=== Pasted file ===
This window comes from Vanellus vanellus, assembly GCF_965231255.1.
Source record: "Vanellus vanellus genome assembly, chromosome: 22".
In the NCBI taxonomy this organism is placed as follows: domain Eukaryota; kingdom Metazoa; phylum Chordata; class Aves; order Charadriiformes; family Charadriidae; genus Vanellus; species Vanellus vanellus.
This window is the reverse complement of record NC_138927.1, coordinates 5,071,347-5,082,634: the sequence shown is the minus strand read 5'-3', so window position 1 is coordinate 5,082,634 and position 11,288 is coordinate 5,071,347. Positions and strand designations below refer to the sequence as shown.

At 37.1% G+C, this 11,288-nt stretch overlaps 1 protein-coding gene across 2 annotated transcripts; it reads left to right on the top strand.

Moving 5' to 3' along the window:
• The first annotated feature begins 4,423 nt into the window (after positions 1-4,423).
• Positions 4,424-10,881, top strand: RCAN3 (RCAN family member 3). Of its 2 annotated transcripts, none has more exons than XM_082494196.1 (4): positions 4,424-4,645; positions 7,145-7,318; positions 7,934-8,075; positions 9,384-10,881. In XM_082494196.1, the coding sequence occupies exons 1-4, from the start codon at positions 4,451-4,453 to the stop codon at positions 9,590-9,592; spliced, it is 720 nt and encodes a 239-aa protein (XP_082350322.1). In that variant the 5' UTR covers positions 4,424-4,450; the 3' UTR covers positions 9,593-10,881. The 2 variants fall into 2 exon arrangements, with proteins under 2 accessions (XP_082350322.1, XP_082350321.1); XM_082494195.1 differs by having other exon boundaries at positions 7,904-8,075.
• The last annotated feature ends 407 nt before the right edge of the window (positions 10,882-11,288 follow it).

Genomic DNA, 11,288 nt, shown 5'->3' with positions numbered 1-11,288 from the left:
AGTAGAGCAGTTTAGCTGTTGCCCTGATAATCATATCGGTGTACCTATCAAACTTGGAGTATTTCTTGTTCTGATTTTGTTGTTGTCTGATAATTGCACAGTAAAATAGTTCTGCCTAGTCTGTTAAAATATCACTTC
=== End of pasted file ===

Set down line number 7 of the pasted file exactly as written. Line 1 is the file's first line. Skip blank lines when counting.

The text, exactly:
• The first annotated feature begins 4,423 nt into the window (after positions 1-4,423).